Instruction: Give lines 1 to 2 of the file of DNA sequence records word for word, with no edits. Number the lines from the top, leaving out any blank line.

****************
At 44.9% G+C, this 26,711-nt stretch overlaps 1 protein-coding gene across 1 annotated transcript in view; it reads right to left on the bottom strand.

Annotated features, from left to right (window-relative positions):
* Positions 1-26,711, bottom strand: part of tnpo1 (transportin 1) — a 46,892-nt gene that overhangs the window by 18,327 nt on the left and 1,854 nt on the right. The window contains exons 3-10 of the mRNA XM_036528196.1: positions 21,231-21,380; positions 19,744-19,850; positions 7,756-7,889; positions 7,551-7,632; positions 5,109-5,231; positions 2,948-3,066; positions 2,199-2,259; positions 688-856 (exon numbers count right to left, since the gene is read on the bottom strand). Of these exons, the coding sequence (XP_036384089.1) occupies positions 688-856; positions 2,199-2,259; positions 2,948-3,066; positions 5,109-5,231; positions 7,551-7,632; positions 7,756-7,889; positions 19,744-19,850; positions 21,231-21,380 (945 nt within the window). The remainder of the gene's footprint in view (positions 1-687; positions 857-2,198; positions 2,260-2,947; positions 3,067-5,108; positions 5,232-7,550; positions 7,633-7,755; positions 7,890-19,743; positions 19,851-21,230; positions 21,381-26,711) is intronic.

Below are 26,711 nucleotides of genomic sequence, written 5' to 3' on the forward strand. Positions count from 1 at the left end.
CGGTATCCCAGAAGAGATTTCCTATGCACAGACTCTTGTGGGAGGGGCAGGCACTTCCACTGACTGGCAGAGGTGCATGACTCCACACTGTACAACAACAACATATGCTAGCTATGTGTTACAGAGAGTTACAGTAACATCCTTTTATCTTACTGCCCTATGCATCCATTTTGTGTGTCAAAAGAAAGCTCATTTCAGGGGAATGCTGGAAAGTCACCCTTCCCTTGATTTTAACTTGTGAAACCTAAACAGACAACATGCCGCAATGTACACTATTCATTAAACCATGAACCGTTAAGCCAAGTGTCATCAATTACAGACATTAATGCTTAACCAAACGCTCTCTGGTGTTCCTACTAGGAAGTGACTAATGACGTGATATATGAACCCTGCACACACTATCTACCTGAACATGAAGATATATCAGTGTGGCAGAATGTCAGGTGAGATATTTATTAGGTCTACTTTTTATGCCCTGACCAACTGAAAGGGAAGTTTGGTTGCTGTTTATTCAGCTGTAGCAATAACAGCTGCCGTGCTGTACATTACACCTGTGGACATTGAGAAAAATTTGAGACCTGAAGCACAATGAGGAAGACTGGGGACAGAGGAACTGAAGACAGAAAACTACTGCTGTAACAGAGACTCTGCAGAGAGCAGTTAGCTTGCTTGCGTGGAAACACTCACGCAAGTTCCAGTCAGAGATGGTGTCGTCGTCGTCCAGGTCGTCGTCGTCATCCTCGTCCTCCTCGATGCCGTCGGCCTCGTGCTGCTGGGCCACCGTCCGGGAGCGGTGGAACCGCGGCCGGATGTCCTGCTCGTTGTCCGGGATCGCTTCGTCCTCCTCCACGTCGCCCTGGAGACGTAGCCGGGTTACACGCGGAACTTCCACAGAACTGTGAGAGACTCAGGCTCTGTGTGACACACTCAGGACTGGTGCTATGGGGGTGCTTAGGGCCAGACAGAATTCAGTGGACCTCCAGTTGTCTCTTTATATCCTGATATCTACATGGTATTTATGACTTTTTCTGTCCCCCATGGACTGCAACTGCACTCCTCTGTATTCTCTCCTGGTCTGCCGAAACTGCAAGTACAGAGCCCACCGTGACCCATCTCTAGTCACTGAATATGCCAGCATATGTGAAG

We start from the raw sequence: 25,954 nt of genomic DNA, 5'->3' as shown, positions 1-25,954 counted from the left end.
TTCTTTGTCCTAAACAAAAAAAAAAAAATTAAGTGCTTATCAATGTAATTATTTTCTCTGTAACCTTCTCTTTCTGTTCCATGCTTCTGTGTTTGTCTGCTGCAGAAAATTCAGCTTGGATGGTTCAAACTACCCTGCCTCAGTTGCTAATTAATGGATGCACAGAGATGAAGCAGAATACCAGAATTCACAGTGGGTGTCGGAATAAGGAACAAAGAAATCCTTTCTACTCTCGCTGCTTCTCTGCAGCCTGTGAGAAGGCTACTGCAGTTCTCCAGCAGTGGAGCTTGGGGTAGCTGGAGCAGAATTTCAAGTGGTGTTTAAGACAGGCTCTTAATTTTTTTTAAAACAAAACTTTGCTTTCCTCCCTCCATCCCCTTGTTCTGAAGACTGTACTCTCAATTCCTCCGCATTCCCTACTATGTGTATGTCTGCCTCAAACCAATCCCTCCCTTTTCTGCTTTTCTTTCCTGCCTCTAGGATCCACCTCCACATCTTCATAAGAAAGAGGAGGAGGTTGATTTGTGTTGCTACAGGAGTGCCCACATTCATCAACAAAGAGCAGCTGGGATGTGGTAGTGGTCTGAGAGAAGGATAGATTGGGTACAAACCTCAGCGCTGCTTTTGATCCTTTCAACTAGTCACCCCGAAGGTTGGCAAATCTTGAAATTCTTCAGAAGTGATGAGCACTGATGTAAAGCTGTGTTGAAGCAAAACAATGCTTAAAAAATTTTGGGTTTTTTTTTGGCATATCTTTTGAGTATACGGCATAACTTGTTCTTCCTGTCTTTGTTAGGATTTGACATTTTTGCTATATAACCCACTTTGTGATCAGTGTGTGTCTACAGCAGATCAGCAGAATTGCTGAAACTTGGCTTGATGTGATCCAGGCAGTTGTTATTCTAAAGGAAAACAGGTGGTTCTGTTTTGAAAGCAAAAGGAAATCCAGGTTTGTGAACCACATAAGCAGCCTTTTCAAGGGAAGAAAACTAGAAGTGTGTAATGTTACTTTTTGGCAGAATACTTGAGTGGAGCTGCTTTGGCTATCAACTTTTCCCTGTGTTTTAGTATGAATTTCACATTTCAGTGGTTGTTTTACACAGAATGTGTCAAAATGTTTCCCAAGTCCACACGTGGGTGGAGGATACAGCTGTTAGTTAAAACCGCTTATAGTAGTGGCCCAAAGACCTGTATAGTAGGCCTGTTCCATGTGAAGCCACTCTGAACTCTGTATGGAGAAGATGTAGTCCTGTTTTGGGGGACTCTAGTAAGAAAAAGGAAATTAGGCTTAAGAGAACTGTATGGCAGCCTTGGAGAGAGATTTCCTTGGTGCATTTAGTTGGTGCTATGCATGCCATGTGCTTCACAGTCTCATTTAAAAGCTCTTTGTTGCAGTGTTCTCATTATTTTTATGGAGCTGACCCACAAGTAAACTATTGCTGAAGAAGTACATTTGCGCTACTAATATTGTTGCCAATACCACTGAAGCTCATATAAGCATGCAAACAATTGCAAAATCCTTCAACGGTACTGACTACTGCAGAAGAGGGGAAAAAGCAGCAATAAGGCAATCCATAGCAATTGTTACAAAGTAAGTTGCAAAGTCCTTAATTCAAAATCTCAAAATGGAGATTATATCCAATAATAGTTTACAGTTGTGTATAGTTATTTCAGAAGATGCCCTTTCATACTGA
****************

At 44.9% G+C, this 26,711-nt stretch overlaps 1 protein-coding gene across 1 annotated transcript in view; it reads right to left on the bottom strand.

Annotated features, from left to right (window-relative positions):